Day 313 of 365 – Traverston Ghost Town

What do I do when I’m away from home, the sun is setting, it’s cold and rainy, your booked solid until 8:00pm and your a real estate agent that is blogging about the community he lives in but is 20 minutes north of Dufferin County?  That was the burning question I had yesterday…..

While I was on my way to my next appointment with my clients I thought that I would show them a Ghost town that is located 5 minutes away from the property.  That was my solution!

To get there drive North of Dundalk on Hwy 10 to Markdale (that’s where the Chapman’s Ice Cream is made) and turn left at the lights, take Grey Road 12 approximately 8 km until you come to Traverston Road where you turn left. Follow the gravel road until you round a bend and descend into a gorge cut by the Rocky Saugeen River. Pass over an old iron bridge and note the imposing and beautifully restored three-storey mill on your right.  Find somewhere to park and enjoy 🙂
There is an area known as “Queen’s Bush” in Grey County that was opened up to settlement about 1850, Traverston was one of a number of settlements that had their beginning along the swift waters of the Rocky Saugeen River.

The town was originally named Waverly and had its start in 1856 with a saw and gristmill. In 1865, the then owners of the mills sold their interest to a John Travers who renamed the town to bear his own name which it does to this day. Eventually the railroads came to the area but bypassed the town. As happened so often in the past, new towns were established at the railside which usually meant the death knell for towns like Traverston. But the town still lives, a combination of the old and the new in the form of country homes.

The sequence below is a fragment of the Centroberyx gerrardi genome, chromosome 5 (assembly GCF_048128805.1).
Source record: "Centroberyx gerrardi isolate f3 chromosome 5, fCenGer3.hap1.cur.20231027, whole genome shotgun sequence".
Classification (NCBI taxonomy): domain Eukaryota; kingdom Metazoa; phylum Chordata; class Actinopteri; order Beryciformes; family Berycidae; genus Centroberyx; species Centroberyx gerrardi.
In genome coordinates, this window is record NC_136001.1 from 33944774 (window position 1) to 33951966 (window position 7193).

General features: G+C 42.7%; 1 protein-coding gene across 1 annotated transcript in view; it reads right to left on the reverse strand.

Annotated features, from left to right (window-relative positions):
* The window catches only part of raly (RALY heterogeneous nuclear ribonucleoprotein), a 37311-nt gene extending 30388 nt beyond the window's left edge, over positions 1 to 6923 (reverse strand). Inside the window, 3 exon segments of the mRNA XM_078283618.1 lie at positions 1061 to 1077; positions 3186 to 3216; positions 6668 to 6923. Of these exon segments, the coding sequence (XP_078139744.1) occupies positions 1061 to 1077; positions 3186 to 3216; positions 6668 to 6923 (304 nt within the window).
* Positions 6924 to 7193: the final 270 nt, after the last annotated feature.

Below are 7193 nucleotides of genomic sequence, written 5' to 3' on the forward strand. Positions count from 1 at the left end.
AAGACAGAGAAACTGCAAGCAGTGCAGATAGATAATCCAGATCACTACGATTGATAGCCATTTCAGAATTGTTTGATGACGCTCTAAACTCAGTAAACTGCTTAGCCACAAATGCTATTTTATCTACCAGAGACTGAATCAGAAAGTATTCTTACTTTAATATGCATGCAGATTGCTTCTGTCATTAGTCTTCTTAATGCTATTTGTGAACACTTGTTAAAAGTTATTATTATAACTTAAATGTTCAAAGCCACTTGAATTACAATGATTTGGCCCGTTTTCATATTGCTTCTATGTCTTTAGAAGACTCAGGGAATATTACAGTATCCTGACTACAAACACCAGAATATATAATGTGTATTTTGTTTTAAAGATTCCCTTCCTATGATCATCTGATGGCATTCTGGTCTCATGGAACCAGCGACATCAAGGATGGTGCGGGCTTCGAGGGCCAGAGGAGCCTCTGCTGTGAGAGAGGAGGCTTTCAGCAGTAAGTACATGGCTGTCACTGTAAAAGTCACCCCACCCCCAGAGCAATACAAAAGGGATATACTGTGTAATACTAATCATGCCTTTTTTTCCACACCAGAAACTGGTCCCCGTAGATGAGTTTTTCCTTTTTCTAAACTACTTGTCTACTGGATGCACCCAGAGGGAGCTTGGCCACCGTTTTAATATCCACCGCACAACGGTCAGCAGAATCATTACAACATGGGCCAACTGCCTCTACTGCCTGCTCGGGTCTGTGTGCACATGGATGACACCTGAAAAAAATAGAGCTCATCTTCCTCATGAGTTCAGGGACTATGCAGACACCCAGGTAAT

HISTORY
Milton Schofield and Thomas Collier, a pair of land surveyors, developed the first plans for Traverston back in 1856. The ambitious twosome envisioned a community that included a sawmill, grist mill and several factories. They named their budding metropolis Waverly and within a short period of time the two mills were in operation.

No one quite seems to know what happened after that, but suffice to say the factories never materialized. Schofield and Collier eventually decided to leave the rocky hills in search of greener pastures and in 1865 sold the entire operation to John Travers, a local miller.

Following a wave a new immigrants, mainly from Scotland and Ireland, the village prospered for awhile. In 1870, Robert McGahey opened up a post office. The village also added the requisite blacksmith and general store. In 1872, Travers took over the fledgling post office and used the opportunity to rename the village after himself.

The mills continued operating throughout the latter part of the 19th century and into the 20th century. In the early part of the 1880s, C.F. Cliffe & son operated a woollen mill. The flour and saw mills went through a number of different owners including Francis Cole, John Bliss, Gill Cronk, Norman Hall and James Ross. Isaac Elder was the village smithy until about 1898, followed by James Hastie.

Situated along the Rocky Saugeen River, the community enjoyed an ample source of water power but in the age of the railways that no longer mattered. Without access to rail transportation, Traverston was doomed. By 1914, the post office had closed and Traverston was finished. The old mill has since been restored and is presently being used as living quarters. A few other houses also remain occupied.



Categories: Things To See And Do

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